Millions of refugees live in temporary camps all over the world today, and few westerners know or care about their problems.

Although most of these refugees will eventually return to the country of their origin, one question is what does one do with those who for political reasons cannot or are not allowed to go home? These refugees are often poor (rich and educated refugees quickly find jobs and settle in new homes). They may have other customs or religion, and often don’t speak the local language.

Do you force them to live as permanent refugees, as was done to the Palestinians who have been refused citizenship by local Arab countries but not allowed back in Israel? Do you integrate them into society, as the US has done with millions of refugees over the last 60 years? Do you burn down their shanty towns to evict them, or do you register them and deport them to rural areas, where they are out of sight, out of mind?

It’s a world wide problem, and one that is asked by (of all places) the Science Fiction film District Nine.

District Nine, is a low budget Science Fiction film that is about a bunch of aliens who land on earth as starving refugees, and who are placed in refugee camps.The film takes place twenty years later, when the government decides it is impossible to integrate them into society, so they decide to resettle them permanently far from any major city.

Unlike most films, this one has a feeling of reality about it, maybe because instead of smart aliens landing in Los Angeles being met by Hollywood pretty men,  you have the craft landing on top of Johannesburg, South Africa, and the craft is full of not too intelligent Aliens, who are met by…bureaucrats.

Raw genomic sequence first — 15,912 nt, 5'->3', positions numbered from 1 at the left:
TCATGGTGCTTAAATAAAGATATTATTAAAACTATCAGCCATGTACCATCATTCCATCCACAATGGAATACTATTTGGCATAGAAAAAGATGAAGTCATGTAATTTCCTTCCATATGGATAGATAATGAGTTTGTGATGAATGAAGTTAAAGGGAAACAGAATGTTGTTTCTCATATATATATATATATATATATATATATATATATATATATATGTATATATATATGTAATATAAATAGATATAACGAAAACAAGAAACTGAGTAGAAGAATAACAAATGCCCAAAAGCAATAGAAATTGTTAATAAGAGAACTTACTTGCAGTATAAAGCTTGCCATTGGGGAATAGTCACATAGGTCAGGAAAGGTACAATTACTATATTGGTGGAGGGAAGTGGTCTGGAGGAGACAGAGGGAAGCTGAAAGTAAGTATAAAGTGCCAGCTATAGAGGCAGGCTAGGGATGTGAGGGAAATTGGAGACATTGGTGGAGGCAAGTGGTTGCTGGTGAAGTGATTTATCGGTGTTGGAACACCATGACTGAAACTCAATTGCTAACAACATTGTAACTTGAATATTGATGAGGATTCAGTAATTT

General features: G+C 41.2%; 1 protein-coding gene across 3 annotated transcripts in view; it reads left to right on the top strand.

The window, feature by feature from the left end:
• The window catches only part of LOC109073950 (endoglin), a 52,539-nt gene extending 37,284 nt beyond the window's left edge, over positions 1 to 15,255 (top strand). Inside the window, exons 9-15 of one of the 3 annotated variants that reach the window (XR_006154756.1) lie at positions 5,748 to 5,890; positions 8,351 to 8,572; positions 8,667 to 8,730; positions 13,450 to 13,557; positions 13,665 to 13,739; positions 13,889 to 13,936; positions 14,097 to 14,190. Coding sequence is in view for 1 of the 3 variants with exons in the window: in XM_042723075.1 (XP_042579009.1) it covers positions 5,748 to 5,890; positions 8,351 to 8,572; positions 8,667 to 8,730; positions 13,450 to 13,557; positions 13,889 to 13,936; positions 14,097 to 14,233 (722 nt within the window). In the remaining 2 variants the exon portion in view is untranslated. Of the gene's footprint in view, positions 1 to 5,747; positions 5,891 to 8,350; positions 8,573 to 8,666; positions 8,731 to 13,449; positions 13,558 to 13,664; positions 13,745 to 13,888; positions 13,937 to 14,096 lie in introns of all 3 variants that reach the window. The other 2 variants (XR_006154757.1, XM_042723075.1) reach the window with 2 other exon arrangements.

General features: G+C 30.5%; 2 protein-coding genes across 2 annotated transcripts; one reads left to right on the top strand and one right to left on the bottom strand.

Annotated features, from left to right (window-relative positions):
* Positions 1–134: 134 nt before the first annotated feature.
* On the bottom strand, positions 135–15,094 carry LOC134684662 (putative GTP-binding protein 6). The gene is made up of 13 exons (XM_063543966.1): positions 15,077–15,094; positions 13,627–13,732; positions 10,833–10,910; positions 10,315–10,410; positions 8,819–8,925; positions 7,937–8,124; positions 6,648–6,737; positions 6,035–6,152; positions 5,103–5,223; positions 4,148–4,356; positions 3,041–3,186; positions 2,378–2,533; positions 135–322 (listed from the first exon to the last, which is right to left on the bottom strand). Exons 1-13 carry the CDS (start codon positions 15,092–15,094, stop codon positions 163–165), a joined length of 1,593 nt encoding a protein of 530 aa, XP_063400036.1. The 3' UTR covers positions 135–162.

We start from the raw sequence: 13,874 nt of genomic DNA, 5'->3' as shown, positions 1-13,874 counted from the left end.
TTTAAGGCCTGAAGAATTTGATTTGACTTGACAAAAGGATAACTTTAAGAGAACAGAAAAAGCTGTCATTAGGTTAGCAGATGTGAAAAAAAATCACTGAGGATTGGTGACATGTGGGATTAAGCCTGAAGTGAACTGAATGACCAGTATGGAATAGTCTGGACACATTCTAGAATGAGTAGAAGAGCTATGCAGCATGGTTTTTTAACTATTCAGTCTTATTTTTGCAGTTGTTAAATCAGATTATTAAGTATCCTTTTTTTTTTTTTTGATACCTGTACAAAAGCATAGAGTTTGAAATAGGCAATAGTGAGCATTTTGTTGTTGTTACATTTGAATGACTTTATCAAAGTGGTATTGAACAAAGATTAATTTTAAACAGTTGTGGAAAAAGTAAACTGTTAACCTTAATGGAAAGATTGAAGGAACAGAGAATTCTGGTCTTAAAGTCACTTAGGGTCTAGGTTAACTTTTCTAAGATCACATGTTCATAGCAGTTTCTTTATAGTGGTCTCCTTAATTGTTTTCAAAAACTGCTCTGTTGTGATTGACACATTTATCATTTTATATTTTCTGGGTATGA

What really makes the film “realistic” is that they filmed District Nine inside a real shanty town (where residents had recently been removed and resettled), complete with garbage.

The first part of the movie we meet the hero, a stolid, unimaginative Afrikaner bureaucrat, who was chosen to go from house to house to get paper work signed to prove that the resettlement was legal and voluntary.

He is an essentially humane man, but one who doesn’t quite see the “prawns” as human, and his job is to get the paper work right, never mind the reasons for the resettlement.

Then he gets “infected” and starts turning into a “prawn” himself, a fact that greatly interests the (evil white) industrialists who have been experimenting on aliens trying to figure out how to use their biologically connected technology, especially their weapons.

One subplot are the Nigerian gangs who sell cat food (the local drug) and weapons. This annoyed the government of Nigeria greatly, but the idea was inspired by recent “xenophobic” attacks on foreigners living in South Africa, mainly refugees from Zimbabwe.

The rest of the film is a routine “shoot ’em up” where the bureaucrat allies with an alien, full of action that should please the teenage movie goer.

But during the fight, the desperate bureaucrat gradually starts to see the alien as an equal being.

So is it a “great” film, as Harry at “Ain’t it Cool” news claims it to be? Or just another dirty cliche ridden violent action film?

I don’t know. But unlike the preachy remakes of “When the Earth Stood Still”, it is a satisfying film that leaves one haunted by the universal question: Who is my brother?

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Nancy Reyes is a retired physician living in the rural Philippines. Her website is Finest Kind Clinic and Fishmarket, and she writes about Africa at MakaipaBlog.

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